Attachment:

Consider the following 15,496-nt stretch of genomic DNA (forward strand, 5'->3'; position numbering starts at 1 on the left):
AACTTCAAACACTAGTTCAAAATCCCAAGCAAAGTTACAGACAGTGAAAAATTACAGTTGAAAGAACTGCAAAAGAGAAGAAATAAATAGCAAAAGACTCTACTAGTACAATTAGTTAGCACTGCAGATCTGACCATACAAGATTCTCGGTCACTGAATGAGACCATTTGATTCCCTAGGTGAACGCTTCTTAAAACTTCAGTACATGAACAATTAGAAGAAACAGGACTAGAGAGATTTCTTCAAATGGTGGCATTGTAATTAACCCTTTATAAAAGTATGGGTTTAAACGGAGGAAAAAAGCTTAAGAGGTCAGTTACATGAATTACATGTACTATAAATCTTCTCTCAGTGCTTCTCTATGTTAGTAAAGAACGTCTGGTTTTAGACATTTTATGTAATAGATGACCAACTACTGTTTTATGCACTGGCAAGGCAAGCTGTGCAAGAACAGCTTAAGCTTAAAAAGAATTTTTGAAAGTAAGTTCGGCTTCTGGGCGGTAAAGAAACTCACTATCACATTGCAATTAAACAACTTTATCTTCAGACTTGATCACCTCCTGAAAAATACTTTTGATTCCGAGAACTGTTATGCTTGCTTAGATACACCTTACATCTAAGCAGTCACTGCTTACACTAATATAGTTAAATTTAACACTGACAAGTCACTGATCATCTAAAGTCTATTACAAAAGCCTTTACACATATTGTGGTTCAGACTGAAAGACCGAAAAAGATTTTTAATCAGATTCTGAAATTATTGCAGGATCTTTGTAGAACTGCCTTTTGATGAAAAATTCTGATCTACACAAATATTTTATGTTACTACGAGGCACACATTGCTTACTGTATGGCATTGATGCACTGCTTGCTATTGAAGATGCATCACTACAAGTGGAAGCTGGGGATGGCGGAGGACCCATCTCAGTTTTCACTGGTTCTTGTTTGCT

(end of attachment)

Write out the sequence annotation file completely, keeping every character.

Consider the following 15,496-nt stretch of genomic DNA (forward strand, 5'->3'; position numbering starts at 1 on the left):
AACTTCAAACACTAGTTCAAAATCCCAAGCAAAGTTACAGACAGTGAAAAATTACAGTTGAAAGAACTGCAAAAGAGAAGAAATAAATAGCAAAAGACTCTACTAGTACAATTAGTTAGCACTGCAGATCTGACCATACAAGATTCTCGGTCACTGAATGAGACCATTTGATTCCCTAGGTGAACGCTTCTTAAAACTTCAGTACATGAACAATTAGAAGAAACAGGACTAGAGAGATTTCTTCAAATGGTGGCATTGTAATTAACCCTTTATAAAAGTATGGGTTTAAACGGAGGAAAAAAGCTTAAGAGGTCAGTTACATGAATTACATGTACTATAAATCTTCTCTCAGTGCTTCTCTATGTTAGTAAAGAACGTCTGGTTTTAGACATTTTATGTAATAGATGACCAACTACTGTTTTATGCACTGGCAAGGCAAGCTGTGCAAGAACAGCTTAAGCTTAAAAAGAATTTTTGAAAGTAAGTTCGGCTTCTGGGCGGTAAAGAAACTCACTATCACATTGCAATTAAACAACTTTATCTTCAGACTTGATCACCTCCTGAAAAATACTTTTGATTCCGAGAACTGTTATGCTTGCTTAGATACACCTTACATCTAAGCAGTCACTGCTTACACTAATATAGTTAAATTTAACACTGACAAGTCACTGATCATCTAAAGTCTATTACAAAAGCCTTTACACATATTGTGGTTCAGACTGAAAGACCGAAAAAGATTTTTAATCAGATTCTGAAATTATTGCAGGATCTTTGTAGAACTGCCTTTTGATGAAAAATTCTGATCTACACAAATATTTTATGTTACTACGAGGCACACATTGCTTACTGTATGGCATTGATGCACTGCTTGCTATTGAAGATGCATCACTACAAGTGGAAGCTGGGGATGGCGGAGGACCCATCTCAGTTTTCACTGGTTCTTGTTTGCT